The marine-conservation and reef fisheries–management program that exists today in the Philippines had humble beginnings in the 1970s at Sumilon and Apo islands. These islands have produced some of the best evidence available that no-take reserves, protected and managed by local communities, can play a key role in biodiversity conservation and fisheries management. Perhaps more importantly, they served as models for an extraordinary expansion of no-take reserves nationally in the Philippines in the past 2 decades. This expansion contributed substantially to a major shift in national policy of management of marine resources. This policy shift partially devolved responsibility from a centralized government bureaucracy to local governments and local communities. Local governments now comanage, along with the national government, marine resources out to 15 km from the coast. Giving some responsibility for management of marine resources to coastal people dependent upon those resources represents, in a very real sense, another “people power revolution” in the Philippines.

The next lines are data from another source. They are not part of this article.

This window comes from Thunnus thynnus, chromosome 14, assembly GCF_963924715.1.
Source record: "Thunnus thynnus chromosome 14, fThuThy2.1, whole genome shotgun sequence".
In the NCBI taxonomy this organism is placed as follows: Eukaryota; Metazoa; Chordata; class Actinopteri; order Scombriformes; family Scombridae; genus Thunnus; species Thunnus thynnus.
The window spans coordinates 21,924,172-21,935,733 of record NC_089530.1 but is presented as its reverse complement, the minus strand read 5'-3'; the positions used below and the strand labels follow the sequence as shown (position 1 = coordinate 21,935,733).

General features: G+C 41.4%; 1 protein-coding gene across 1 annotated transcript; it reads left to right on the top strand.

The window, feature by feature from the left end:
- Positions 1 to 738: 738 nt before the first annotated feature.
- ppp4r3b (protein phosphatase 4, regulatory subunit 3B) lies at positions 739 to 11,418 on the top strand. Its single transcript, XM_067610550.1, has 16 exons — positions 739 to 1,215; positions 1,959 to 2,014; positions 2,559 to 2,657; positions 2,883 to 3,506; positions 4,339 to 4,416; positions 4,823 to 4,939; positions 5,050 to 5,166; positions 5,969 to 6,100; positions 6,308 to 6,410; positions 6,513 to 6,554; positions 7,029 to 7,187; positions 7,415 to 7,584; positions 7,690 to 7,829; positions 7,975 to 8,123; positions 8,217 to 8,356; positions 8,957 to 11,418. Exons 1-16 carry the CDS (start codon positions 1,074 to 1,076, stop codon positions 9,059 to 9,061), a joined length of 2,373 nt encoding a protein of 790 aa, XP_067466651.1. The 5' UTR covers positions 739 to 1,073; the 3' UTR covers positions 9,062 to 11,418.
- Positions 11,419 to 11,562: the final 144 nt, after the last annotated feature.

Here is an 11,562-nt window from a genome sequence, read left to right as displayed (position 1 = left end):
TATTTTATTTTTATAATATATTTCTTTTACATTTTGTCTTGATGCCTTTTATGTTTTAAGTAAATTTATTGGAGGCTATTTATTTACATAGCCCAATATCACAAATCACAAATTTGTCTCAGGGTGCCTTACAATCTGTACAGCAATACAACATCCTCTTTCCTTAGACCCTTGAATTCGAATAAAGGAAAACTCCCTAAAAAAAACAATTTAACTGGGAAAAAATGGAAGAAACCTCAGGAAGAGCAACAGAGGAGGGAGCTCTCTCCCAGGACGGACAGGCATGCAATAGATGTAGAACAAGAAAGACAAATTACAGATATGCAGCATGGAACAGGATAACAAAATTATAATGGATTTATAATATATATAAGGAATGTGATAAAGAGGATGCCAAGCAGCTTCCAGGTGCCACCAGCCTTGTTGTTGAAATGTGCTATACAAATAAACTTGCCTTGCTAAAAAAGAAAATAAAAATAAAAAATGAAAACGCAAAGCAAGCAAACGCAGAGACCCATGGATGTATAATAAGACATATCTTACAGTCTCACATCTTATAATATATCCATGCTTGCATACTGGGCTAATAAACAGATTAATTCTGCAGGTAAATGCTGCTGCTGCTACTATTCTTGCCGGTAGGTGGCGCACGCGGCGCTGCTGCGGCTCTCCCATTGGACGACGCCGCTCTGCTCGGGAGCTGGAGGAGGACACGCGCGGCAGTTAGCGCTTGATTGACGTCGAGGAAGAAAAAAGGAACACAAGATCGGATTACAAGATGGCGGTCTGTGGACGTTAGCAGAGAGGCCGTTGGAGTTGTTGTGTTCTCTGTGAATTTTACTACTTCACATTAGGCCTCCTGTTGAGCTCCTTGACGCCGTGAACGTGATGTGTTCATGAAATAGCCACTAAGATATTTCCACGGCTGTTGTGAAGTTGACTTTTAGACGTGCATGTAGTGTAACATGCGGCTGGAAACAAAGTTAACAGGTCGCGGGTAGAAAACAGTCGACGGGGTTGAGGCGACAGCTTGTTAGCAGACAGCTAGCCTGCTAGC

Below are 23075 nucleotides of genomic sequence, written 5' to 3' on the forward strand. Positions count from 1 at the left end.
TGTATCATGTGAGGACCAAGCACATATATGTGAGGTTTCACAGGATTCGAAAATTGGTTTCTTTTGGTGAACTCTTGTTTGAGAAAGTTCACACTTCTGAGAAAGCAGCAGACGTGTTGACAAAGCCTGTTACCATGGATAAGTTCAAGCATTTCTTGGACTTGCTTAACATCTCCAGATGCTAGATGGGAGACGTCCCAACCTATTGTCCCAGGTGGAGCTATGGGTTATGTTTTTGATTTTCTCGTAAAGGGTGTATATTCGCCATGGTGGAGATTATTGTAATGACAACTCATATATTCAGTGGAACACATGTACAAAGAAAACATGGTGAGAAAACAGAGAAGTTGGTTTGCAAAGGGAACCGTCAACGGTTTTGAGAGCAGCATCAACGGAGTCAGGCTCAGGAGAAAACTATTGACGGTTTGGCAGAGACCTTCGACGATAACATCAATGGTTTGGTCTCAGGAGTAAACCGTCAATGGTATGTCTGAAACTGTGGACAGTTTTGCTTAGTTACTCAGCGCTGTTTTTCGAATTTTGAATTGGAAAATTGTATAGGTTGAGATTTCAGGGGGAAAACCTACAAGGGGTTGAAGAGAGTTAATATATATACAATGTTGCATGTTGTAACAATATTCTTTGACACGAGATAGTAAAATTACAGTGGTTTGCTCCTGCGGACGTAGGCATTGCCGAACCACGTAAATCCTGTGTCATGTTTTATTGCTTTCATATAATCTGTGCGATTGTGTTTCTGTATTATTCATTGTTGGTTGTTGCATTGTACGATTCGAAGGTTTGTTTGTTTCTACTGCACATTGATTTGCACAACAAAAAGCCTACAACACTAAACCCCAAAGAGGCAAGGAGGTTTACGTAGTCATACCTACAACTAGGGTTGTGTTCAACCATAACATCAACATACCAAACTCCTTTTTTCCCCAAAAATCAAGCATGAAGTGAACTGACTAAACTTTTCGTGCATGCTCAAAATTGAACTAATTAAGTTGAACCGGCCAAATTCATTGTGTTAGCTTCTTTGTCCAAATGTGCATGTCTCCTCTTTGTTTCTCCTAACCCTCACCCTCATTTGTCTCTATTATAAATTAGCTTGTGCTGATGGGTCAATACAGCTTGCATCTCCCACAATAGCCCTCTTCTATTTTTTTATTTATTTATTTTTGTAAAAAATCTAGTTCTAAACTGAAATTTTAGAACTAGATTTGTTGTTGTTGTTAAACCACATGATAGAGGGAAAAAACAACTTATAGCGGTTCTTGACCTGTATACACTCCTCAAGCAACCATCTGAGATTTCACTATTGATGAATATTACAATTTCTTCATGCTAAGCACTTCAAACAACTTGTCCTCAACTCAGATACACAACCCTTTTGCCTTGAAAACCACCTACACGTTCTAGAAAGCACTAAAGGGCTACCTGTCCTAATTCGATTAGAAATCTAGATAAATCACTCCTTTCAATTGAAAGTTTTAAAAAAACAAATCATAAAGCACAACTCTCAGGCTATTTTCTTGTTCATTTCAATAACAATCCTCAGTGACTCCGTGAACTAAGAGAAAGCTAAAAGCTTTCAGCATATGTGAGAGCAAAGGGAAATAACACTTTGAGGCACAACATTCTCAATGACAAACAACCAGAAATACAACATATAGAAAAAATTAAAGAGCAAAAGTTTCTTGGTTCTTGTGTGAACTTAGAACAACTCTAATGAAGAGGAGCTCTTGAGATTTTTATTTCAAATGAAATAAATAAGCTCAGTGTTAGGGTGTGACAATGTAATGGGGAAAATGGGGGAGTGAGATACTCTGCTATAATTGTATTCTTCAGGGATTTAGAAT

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Vol. 35 • No. 5